In 2013, the Centers for Disease Control and Prevention announced data estimating that 52.5 million U.S. adults have arthritis – equating to about 23% of the population. The most common types of arthritis are osteoarthritis and rheumatoid arthritis. About 1.5 million people in the United States have rheumatoid arthritis (RA), and nearly three times as many women have the disease as men.


 

What Is Rheumatoid Arthritis And What Causes It?

Rheumatoid arthritis, also called RA, is an autoimmune inflammatory disease affecting joints. While its causes are still unclear, RA occurs when the body’s immune system malfunctions and attacks the healthy tissues of the synovium, or lining of joints, by mistake. RA triggers inflammation that quickly flares and causes severe joint pain and swelling. Joints can break down and become very difficult to bend or use. RA may affect other organs such as the eyes, lungs, heart, or skin.

The cause of RA is not yet fully understood, although doctors do know that an abnormal immune system response plays a leading role in the inflammation and joint damage that occurs. It is unknown as to why the immune system goes awry. However, scientific evidence shows that genes, hormones, and environmental factors are involved.


 

A Link Between Rheumatoid Arthritis And Heart Disease

Generally, patients with rheumatoid arthritis have higher levels of inflammation in their bodies. According to several studies from the Mayo Clinic, evidence shows a direct link between rheumatoid arthritis and heart disease.

Dr. Eric Matteson, chair of rheumatology at the Mayo Clinic, believes people with rheumatoid arthritis (RA) and other chronic inflammatory conditions are at a much higher risk of heart disease. People with RA have up to twice the risk of heart disease and development of heart failure, according to a 2013 study published in the American Heart Journal.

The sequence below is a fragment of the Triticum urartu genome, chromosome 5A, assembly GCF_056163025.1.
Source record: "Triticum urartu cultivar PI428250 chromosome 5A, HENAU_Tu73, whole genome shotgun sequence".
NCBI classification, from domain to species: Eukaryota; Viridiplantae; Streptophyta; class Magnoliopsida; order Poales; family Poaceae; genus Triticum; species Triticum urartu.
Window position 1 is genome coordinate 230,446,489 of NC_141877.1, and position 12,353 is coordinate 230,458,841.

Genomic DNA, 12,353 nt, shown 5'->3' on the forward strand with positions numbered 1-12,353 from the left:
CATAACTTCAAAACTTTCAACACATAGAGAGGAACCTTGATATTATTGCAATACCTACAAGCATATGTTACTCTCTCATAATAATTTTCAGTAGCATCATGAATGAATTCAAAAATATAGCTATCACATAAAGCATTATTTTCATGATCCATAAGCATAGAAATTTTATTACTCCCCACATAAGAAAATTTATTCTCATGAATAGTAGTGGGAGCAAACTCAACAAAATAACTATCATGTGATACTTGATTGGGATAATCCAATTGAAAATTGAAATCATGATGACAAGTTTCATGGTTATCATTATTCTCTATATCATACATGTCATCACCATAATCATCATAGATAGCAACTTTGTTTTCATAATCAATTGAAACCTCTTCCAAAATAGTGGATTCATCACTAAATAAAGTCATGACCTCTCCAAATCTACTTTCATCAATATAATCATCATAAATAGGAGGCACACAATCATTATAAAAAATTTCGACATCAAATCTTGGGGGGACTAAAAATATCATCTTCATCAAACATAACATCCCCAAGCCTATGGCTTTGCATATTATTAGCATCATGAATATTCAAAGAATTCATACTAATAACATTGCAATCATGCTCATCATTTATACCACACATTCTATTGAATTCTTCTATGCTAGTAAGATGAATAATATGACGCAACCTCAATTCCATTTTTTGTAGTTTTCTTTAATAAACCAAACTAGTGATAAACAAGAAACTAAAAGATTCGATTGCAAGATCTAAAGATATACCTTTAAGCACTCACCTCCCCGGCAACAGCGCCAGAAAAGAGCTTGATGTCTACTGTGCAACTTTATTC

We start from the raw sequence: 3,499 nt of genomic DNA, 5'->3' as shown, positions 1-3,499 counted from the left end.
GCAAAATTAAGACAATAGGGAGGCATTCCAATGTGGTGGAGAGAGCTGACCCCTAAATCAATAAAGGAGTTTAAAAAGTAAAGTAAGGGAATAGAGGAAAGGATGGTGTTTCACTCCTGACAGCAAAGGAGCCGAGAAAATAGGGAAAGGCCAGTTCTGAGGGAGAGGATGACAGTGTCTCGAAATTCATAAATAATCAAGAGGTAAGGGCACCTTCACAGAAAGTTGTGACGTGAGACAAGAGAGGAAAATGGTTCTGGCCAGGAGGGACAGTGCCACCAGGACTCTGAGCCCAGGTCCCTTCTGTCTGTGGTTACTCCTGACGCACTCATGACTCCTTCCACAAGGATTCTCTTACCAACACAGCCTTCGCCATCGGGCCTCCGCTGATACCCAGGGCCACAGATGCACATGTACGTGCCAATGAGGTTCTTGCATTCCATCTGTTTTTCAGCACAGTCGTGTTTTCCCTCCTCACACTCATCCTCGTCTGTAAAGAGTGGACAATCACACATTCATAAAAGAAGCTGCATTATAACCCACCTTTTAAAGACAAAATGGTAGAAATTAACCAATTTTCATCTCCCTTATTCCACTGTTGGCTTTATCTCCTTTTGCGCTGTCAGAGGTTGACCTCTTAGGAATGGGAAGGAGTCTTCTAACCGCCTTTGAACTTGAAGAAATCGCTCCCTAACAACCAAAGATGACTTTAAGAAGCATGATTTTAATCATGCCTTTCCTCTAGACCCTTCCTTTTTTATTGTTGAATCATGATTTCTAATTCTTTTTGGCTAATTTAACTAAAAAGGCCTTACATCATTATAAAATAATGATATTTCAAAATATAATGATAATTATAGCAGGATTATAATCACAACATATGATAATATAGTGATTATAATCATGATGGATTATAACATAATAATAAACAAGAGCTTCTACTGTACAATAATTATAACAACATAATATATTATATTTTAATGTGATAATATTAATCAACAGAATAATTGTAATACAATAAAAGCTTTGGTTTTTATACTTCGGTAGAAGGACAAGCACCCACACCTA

How Rheumatoid Arthritis Affects Your Heart

RA-related inflammation causes blood vessels to narrow, resulting in plaque formation, which can block arteries and make it hard for blood to flow. Pieces of plaque can break off and go into the bloodstream, where they may clog smaller vessels, leading to a heart attack or stroke. [3]


 

Protect Your Heart

An active lifestyle, balanced nutrition, and reasonable control of your body-wide inflammation can lower your risk of developing cardiovascular problems. Talk with Pain and Spine Specialists of Maryland about the best options for you. Our integrative medicine approach is supported by years of research, allowing for the use of numerous forms of therapy aimed at treating the body as a whole to help you reach optimal health and healing. Also, for preventative measures or to learn more about our Integrative Approach, visit Shakthi Health & Wellness Center.

Pain is a sign from your body that there is something off balance. If any of the above criteria or symptoms ring true to you, please call us in Maryland at 301-703-8767 | View MD Providers), in Pennsylvania at 724-603-3560 (View PA Providers), or in Virginia (540-433-1905 | View VA Providers)to make an appointment or use the form on our site to send us a message.

We can review your pain symptoms and treatment plan to get you where you want to be and enhance your quality of living with decreased pain.

References:

  1. American College of Rheumatology
  2. Healthline News
  3. Arthritis Foundation
  4. Centers for Disease Control and Protection
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